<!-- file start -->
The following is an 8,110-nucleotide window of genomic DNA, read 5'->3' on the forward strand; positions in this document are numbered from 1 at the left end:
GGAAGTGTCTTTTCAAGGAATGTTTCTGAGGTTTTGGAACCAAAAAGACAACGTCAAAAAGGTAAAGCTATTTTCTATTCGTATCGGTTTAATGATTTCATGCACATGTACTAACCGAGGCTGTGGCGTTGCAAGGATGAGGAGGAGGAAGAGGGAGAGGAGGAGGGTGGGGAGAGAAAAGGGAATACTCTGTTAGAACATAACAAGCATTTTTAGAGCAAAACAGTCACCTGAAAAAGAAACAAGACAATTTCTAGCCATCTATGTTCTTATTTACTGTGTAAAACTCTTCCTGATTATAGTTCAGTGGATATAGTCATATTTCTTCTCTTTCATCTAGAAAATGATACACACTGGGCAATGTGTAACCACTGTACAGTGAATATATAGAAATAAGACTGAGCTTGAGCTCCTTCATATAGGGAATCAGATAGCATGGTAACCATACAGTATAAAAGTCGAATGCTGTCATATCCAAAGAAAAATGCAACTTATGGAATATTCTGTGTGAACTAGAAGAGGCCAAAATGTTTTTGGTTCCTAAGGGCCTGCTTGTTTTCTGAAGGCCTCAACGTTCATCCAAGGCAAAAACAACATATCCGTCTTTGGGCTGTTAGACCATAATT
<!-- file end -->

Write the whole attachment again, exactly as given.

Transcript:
The following is an 8,110-nucleotide window of genomic DNA, read 5'->3' on the forward strand; positions in this document are numbered from 1 at the left end:
GGAAGTGTCTTTTCAAGGAATGTTTCTGAGGTTTTGGAACCAAAAAGACAACGTCAAAAAGGTAAAGCTATTTTCTATTCGTATCGGTTTAATGATTTCATGCACATGTACTAACCGAGGCTGTGGCGTTGCAAGGATGAGGAGGAGGAAGAGGGAGAGGAGGAGGGTGGGGAGAGAAAAGGGAATACTCTGTTAGAACATAACAAGCATTTTTAGAGCAAAACAGTCACCTGAAAAAGAAACAAGACAATTTCTAGCCATCTATGTTCTTATTTACTGTGTAAAACTCTTCCTGATTATAGTTCAGTGGATATAGTCATATTTCTTCTCTTTCATCTAGAAAATGATACACACTGGGCAATGTGTAACCACTGTACAGTGAATATATAGAAATAAGACTGAGCTTGAGCTCCTTCATATAGGGAATCAGATAGCATGGTAACCATACAGTATAAAAGTCGAATGCTGTCATATCCAAAGAAAAATGCAACTTATGGAATATTCTGTGTGAACTAGAAGAGGCCAAAATGTTTTTGGTTCCTAAGGGCCTGCTTGTTTTCTGAAGGCCTCAACGTTCATCCAAGGCAAAAACAACATATCCGTCTTTGGGCTGTTAGACCATAATT